Erdős, L. et al. (2014): Vegetation pattern along a topographical gradient in a beech forest reserve in the Mecsek Mts. (Hungary). Austrian J. Forest Sci. 131(2):85-106.


Transitions between neighboring vegetation units form one of the central issues in ecology. The topic is especially interesting in the case of natural or near-natural forests, where different forest types are arranged along gradients, interspersed with gaps. In this article, our aim was to identify the spatial sequence of forest types along a topographical gradient in a forest reserve in the Mecsek Mts, Hungary. We wanted to characterize the sharpness of the boundaries between adjacent units, as well as to describe the different segments identified. A belt transect, running from a beech forest into a turkey oak-sessile oak forest, was established. The transect consisted of 376 plots, 2 m2 each. The presence of all vascular plant species of the herb layer was registered in each plot along the transect. Vegetation boundaries were delineated both visually (during field works) and objectively (using the multivariate moving split windows – MSW – technique). The segments were compared based on physiognomy, species richness, ecological indicator values, geo-element spectra, and species’ coenological preferences. We identified eight segments visually, all of which could be verified by the MSW analysis. The high peaks indicated sharp boundaries, reflecting sudden compositional changes due partly to physiognomic changes, and partly to the steep topographical gradient. MSW peaks were shifted to the north in each case, compared to the visual boundaries, the average spatial difference being 6.14 m. This is consistent with earlier studies on the light regime of the northern edges of the gaps. Forest gaps as well as the xeric end of the transect proved to be more species-rich than the other segments. In contrast, ecological indicator values, geo-element spectra, and species’ coenological preferences did not show marked gap vs. closed forest differences; instead, there were gradual trends in these characteristics from the valley bottom to the valley edge. Thus, the strong topographical gradient had a much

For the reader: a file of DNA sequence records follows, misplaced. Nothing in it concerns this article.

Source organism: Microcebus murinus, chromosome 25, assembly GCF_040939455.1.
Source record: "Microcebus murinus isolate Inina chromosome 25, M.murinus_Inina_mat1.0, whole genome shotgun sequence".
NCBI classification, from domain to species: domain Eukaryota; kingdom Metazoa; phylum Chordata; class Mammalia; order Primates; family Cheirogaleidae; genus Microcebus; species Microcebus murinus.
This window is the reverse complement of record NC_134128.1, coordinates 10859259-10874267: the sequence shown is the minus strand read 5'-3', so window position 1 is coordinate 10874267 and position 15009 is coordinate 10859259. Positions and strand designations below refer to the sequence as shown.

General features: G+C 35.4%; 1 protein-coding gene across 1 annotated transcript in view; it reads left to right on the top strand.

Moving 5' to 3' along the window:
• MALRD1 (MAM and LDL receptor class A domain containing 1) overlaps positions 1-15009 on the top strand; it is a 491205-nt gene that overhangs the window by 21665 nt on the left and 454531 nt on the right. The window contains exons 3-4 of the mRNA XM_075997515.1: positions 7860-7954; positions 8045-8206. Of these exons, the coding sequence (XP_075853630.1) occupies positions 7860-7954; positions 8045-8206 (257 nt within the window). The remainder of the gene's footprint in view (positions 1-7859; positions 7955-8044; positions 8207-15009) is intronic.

larger influence on these features than canopy openness. We hope that our study contributes to a better understanding of the spatial heterogeneity of near-natural beech and oak forests, and it may serve as a starting point for monitoring surveys in the forest reserve of the Mecsek Mts.

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